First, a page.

At elections to the Westminister Parliament the traditional first-past-the-post system is used. This means you simply put an "X" against the candidate you support.
Voting at elections
You can vote in Northern Ireland elections if you are on the electoral register and are aged 18 or over on polling day. You can vote in person, at a polling station, by post or by proxy.
If you have a disability, you should have access to vote at local and general elections regardless of whether you choose to vote at a polling station or in another way, for example by post.
Find out more about accessible voting for people with disabilities.
Voting at a polling station
You can vote at a local polling station, usually a nearby school or hall. You'll get a poll card before the election, telling you where and when to vote. You do not need a poll card to vote, it is for information purposes only.
Polling stations are open from 7.00 am to 10.00 pm on the day of an election.
When voting at a polling station in Northern Ireland you are required to present acceptable photographic identification. The identity document does not need to be current.
The poll card will tell you the types of photographic identification that will be accepted or you can check the Electoral Office for Northern Ireland (EONI) website.
One of the types of acceptable photographic identification is an Electoral Identity Card. It is the same size as a credit card and you can apply for a free Electoral Identity Card from your local Area Electoral Office.
When you go to vote, the staff will check your name and address and photographic ID and give you a ballot paper.
Read the ballot paper carefully. It will list the parties and candidates you can vote for, and tell you how to cast your vote.
The voting takes place in a screened booth. When you've marked your vote, fold the ballot paper in half and put it in the ballot box. Do not write anything else on the ballot paper or your vote may not count. If you're not sure what to do, ask the staff to help you.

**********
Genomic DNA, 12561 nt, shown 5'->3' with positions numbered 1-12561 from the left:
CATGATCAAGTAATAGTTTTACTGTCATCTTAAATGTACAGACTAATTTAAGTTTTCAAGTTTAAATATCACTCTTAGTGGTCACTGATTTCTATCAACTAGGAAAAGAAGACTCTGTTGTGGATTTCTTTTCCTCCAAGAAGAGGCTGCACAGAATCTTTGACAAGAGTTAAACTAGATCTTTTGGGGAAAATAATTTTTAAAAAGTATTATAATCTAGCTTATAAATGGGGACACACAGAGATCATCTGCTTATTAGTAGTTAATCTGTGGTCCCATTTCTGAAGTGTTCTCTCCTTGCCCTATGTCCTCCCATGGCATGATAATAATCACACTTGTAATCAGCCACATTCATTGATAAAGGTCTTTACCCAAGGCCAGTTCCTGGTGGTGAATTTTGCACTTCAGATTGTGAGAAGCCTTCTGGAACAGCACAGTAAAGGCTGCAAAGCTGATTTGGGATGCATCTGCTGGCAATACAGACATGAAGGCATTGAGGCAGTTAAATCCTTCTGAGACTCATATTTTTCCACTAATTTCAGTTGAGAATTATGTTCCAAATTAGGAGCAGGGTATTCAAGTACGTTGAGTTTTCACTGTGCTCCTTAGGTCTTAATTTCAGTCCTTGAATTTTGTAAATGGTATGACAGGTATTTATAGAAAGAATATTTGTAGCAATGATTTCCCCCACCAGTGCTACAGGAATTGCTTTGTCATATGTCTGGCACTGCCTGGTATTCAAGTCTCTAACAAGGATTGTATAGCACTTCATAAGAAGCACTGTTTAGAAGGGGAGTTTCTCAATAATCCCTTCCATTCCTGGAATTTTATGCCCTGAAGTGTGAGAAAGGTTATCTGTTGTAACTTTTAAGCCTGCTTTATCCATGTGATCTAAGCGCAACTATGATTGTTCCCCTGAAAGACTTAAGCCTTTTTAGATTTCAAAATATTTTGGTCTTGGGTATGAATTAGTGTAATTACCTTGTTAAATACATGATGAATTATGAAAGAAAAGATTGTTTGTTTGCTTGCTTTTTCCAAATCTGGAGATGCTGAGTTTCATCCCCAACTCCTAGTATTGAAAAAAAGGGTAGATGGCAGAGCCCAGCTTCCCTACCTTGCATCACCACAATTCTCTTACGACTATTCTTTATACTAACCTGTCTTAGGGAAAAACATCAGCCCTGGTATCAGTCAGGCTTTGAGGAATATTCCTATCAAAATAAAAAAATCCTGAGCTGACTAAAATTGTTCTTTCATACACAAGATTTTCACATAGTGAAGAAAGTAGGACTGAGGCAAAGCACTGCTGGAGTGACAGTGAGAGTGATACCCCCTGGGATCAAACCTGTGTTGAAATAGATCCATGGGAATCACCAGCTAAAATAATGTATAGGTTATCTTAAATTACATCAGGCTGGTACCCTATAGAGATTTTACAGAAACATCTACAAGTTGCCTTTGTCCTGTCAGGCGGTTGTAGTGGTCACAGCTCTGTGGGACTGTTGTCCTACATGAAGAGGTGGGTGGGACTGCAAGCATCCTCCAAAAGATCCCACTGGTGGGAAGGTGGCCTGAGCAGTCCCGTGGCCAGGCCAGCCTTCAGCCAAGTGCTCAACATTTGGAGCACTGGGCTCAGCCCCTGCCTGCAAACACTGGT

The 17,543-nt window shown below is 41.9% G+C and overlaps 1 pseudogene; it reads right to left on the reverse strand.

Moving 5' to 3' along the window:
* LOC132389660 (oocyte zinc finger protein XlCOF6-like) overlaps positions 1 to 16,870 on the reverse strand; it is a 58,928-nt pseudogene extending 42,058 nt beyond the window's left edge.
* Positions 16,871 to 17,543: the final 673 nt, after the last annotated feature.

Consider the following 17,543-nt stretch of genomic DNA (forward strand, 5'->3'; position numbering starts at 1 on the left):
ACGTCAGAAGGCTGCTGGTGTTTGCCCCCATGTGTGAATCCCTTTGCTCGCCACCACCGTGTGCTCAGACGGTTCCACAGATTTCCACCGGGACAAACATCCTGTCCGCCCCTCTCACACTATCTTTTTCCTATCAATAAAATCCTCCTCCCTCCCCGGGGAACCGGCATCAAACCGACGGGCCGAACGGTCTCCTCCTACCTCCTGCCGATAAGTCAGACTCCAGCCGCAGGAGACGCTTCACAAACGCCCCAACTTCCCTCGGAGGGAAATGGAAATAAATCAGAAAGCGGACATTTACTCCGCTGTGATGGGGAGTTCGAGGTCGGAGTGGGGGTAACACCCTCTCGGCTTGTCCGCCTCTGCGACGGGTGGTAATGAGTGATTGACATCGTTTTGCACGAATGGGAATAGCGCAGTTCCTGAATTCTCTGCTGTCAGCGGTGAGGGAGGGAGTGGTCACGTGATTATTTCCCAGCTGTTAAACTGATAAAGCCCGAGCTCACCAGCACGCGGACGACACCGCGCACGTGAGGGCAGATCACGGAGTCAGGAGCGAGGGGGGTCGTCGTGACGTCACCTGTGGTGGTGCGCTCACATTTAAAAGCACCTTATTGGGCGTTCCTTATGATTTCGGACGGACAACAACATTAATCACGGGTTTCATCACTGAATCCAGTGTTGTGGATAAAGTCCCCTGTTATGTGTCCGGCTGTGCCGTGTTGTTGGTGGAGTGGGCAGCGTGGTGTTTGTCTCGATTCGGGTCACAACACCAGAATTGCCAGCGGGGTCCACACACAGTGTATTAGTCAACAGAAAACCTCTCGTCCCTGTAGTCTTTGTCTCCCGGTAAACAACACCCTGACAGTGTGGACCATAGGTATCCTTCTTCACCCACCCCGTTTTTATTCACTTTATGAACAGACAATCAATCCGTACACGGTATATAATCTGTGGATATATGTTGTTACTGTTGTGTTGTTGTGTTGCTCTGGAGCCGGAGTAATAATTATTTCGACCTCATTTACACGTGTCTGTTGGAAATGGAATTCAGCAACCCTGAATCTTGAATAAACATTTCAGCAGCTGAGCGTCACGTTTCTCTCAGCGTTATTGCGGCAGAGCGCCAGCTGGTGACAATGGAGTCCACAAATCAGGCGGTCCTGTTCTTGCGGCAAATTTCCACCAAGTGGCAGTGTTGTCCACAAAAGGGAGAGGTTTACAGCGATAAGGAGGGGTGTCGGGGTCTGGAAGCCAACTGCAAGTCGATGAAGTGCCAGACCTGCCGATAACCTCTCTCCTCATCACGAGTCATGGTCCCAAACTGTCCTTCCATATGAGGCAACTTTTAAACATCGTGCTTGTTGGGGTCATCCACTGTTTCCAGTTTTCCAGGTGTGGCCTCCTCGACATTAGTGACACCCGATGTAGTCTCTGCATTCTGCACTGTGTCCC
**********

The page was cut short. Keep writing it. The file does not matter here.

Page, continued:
Voting by post or by proxy
If you have a valid reason you can apply to vote by post or by proxy.
You must explain why it is unreasonable to expect you to go to your allotted polling station, for example because you will be on holiday or because you are ill. The form must be returned no later than 14 working days before the date of the election
If you are voting by post a ballot paper will be sent to you about 10 days before the election. Mark the ballot paper and make sure that it is returned to the Area Electoral Office by 10pm on election day.
If you are voting by proxy, this means that the person you have asked to vote on your behalf will go to the polling station to place your vote. You do not have to do anything.
The results for elections held in Northern Ireland are published on the Electoral Office for Northern Ireland (EONI) website. You can also find the latest election coverage on news websites, radio and social media.
Preventing election fraud
There are laws and security measures to prevent electoral fraud. It is an offence to:
- falsely apply for a postal or proxy vote
- give false information or fail to give information to the electoral registration officer
- unduly influence someone, even if it does not affect the way they vote
Organisations and anyone over the age of 16 can apply to become an election observer. This means you can go along to polling stations, be at the issue and receipt of postal ballot papers, and at the counting of votes. It is an important way to make sure that election arrangements meet internationally accepted standards.
The Chief Electoral Officer
The Chief Electoral Officer administers elections and compiles the electoral register in Northern Ireland. The role is independent of government and is helped by the staff of the Electoral Office for Northern Ireland. The current Chief Electoral Officer is Graham Shields.
The Electoral Commission
The Electoral Commission is an independent body that works to make sure elections, referendums and electoral registration are well run in Northern Ireland and the rest of the UK. It also makes sure people understand the rules around money for political parties and that it is being used appropriately.
Constituencies and boundaries
The Boundary Commission for Northern Ireland reviews the parliamentary constituencies in Northern Ireland, and submits recommendations to the Secretary of State for changes to the constituency boundaries.
Standing for election
During election periods the Electoral Office publishes information for people interested in standing as a candidate in different types of elections.